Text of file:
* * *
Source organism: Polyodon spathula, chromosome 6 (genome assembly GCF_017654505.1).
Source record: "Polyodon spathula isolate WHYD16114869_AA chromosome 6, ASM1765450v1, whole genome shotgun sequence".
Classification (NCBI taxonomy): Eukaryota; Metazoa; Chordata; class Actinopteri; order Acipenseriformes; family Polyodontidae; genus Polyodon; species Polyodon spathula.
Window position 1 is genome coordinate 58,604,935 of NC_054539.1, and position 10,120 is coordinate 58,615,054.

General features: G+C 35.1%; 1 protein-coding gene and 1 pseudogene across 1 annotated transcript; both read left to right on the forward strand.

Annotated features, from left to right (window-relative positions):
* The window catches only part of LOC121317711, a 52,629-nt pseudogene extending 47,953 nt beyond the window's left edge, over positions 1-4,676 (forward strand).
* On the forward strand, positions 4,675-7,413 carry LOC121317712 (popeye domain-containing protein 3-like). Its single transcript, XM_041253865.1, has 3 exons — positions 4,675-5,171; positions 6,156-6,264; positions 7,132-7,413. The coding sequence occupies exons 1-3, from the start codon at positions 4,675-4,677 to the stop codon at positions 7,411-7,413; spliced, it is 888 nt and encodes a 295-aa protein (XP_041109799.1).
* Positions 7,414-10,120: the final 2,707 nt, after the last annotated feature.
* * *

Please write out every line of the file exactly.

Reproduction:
Source organism: Polyodon spathula, chromosome 6 (genome assembly GCF_017654505.1).
Source record: "Polyodon spathula isolate WHYD16114869_AA chromosome 6, ASM1765450v1, whole genome shotgun sequence".
Classification (NCBI taxonomy): Eukaryota; Metazoa; Chordata; class Actinopteri; order Acipenseriformes; family Polyodontidae; genus Polyodon; species Polyodon spathula.
Window position 1 is genome coordinate 58,604,935 of NC_054539.1, and position 10,120 is coordinate 58,615,054.

General features: G+C 35.1%; 1 protein-coding gene and 1 pseudogene across 1 annotated transcript; both read left to right on the forward strand.

Annotated features, from left to right (window-relative positions):
* The window catches only part of LOC121317711, a 52,629-nt pseudogene extending 47,953 nt beyond the window's left edge, over positions 1-4,676 (forward strand).
* On the forward strand, positions 4,675-7,413 carry LOC121317712 (popeye domain-containing protein 3-like). Its single transcript, XM_041253865.1, has 3 exons — positions 4,675-5,171; positions 6,156-6,264; positions 7,132-7,413. The coding sequence occupies exons 1-3, from the start codon at positions 4,675-4,677 to the stop codon at positions 7,411-7,413; spliced, it is 888 nt and encodes a 295-aa protein (XP_041109799.1).
* Positions 7,414-10,120: the final 2,707 nt, after the last annotated feature.